I love giving people tours of our farm! But since you can’t all come to Michigan, here’s how the milk, ice cream and cheese makes it from our farm to you.
This is the way it works on our farm (and most modern farms): The cows enter the milk parlor. The people milking the cows clean their udders, dry them and put milking units on them. The vacuum pumps milk out of the cow's udder.
At this point in the tour, I encourage people to gently touch a cow’s udder or even try to milk her the old-fashioned way. It’s not as easy as it looks!
In about six minutes, the cows are done milking. Through sensors, the milking unit can tell when it's not receiving any more milk, automatically detaching from the cow and lifting up out of the way.
On our farm, we milk twice a day. The rest of the day the cows spend their time eating, resting and chewing their cuds.
Where does the milk go? Right through stainless steel pipes into the next room! It travels through a filter and goes into a giant cooler called a milk tank. Once a day, the milk truck comes and pumps the milk from the tank into the truck.
Milk is transferred from the farm’s bulk tank to the milk truck before being sent to the milk processing plant.
Fun fact: Every tank of our milk is tested before it goes in the truck – every single day, every single time.
The tanks are delivered to the milk processing plant, where the milk is pasteurized - which means it's heated up to 160 degrees for 15 seconds to kill organisms that grow rapidly in milk, also increasing the milk's shelf life.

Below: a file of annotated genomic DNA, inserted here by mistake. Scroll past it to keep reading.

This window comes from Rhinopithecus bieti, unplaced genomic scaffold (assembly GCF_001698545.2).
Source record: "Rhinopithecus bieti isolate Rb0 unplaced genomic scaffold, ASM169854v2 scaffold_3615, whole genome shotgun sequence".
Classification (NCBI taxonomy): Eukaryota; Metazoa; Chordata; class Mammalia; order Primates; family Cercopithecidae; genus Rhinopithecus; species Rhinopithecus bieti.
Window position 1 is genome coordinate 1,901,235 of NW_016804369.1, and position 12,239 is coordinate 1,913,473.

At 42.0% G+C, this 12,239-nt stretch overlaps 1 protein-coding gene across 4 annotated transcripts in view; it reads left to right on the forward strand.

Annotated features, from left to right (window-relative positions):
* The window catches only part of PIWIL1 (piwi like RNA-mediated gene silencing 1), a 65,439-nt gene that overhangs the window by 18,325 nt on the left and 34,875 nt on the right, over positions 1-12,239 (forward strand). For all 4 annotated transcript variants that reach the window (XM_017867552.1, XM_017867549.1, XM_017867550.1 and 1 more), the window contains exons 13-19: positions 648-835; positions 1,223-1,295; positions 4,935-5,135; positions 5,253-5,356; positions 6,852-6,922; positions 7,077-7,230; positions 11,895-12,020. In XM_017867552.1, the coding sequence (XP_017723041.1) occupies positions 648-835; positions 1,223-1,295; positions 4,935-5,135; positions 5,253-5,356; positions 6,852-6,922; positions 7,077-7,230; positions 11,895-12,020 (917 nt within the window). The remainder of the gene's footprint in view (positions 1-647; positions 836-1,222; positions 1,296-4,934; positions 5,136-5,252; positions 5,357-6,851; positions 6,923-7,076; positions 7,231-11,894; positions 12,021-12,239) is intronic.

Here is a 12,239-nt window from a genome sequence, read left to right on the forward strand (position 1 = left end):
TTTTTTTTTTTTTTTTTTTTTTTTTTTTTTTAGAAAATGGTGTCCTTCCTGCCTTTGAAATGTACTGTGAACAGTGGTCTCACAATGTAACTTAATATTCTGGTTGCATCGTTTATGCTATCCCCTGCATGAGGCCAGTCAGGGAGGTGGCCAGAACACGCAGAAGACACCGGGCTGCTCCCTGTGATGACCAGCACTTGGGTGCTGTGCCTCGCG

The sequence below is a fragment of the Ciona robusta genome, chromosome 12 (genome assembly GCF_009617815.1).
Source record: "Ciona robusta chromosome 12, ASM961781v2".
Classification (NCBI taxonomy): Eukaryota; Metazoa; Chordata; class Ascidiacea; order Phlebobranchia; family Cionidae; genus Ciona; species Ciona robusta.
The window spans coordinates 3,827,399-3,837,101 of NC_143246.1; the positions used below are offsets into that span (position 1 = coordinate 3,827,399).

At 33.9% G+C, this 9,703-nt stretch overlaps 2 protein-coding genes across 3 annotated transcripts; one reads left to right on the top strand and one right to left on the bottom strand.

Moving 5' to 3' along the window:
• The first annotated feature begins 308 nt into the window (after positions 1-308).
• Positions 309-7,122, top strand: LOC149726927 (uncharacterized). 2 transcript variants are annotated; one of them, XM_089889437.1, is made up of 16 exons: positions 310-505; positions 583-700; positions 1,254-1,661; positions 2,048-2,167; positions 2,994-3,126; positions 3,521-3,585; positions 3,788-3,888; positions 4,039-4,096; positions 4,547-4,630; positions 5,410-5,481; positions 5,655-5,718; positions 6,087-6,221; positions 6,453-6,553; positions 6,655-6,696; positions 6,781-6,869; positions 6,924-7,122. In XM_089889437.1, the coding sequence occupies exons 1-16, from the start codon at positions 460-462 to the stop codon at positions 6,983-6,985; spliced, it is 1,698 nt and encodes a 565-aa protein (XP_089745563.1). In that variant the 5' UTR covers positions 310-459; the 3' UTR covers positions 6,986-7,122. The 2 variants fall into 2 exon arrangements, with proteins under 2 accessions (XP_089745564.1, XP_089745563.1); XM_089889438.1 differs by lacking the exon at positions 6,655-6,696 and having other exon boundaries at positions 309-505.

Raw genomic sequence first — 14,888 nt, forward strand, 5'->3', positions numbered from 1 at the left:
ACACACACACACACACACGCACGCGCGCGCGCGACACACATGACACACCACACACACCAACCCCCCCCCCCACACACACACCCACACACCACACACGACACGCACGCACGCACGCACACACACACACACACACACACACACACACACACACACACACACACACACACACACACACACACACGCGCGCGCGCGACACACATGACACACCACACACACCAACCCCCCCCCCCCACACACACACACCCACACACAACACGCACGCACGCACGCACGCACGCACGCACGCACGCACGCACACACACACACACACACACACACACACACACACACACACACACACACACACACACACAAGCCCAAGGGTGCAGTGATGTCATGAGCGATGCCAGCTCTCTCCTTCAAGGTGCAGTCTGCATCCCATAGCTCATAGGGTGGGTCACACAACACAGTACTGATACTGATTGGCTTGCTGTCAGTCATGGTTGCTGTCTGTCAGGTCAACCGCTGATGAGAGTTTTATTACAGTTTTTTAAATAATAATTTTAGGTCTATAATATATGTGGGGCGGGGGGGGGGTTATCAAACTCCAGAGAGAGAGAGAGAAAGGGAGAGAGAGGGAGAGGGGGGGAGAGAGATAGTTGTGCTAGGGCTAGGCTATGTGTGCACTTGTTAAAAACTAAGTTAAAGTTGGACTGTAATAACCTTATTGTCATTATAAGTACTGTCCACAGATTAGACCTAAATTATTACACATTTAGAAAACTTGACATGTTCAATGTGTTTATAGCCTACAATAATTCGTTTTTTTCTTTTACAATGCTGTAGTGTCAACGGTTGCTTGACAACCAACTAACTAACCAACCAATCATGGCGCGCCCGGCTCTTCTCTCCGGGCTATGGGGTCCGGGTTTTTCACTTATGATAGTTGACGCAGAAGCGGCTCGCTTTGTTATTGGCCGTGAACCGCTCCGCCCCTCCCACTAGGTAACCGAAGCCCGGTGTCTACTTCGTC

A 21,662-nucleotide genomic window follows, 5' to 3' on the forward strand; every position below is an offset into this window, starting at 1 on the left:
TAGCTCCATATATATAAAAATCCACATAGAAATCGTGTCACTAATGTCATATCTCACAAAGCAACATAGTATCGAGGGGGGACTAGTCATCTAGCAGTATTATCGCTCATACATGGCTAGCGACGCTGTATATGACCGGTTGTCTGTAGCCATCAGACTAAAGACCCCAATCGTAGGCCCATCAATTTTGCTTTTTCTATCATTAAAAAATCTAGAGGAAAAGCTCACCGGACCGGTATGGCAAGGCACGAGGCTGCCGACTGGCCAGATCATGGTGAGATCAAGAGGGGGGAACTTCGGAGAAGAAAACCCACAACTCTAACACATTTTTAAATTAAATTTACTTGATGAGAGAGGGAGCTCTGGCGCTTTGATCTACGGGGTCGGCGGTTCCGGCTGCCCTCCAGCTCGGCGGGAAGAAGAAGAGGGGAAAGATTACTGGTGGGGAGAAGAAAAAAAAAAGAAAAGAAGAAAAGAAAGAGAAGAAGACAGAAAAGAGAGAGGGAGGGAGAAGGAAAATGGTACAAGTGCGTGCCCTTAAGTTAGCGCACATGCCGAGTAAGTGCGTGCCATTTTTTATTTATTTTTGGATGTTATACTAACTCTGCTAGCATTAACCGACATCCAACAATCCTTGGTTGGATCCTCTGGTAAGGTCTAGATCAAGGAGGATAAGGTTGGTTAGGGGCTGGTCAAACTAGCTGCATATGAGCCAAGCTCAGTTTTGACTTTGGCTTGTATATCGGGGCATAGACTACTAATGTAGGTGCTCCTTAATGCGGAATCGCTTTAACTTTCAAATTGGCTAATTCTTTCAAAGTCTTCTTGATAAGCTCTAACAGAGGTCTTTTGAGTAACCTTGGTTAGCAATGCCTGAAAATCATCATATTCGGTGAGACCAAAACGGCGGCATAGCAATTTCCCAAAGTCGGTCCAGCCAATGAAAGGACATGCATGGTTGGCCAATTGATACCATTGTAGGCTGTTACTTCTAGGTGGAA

Fun fact: Our milk goes from cow to the grocery shelf in 48 hours.
It's also homogenized. Since the cream rises to the top, they separate the milk into the different percentages of fat content – skim, 2%, or whole milk, which is 3.25% butterfat.
From here, the milk can be sold as liquid milk, or made into any of the dairy products we know and love.
From the cows to milking to the machines, pumps and sanitization systems before the processing plant, all of these elements must function perfectly together.
Kris Wardin, Carla’s husband, prepares a cow for milking inside the milk parlor of the Wardin family’s Michigan farm.
In the parlor, you only see a tiny, 6-minute slice of what actually goes into milk. Before that, you have the planting, growing and harvesting of the crops we grow for our cattle. Then you have the calving and care we take to raise our calves so they’re healthy. Next you have the care for the cows – making sure they’re comfortable whether they’re out on the pasture or in the barn, and providing the appropriate nutrition. We constantly test our feed and consult with our nutritionist to ensure their bodies are cared for, including bringing out the hoof trimmer.
There are so many aspects that go into the actual product. It’s a lifelong process that ensures that we’re growing the best crops, to raise the healthiest cattle and providing the best quality milk.
So, a tour of the milk parlor gives you a little glimpse of the big picture.
Fun fact: Ice cream is the best food for a party. (Okay, that’s actually just a fun opinion.)
Carla Wardin, a member of the second class of Faces of Farming & Ranching, is a dairy farmer from Michigan.
Carla and her husband, Kris, are the sole owners of Evergreen Dairy in St. Johns, Michigan. She is the sixth generation to be farming on her family's farm where they milk 400 cows, and grow crops to feed their cattle on 850 acres of corn, alfalfa and pasture.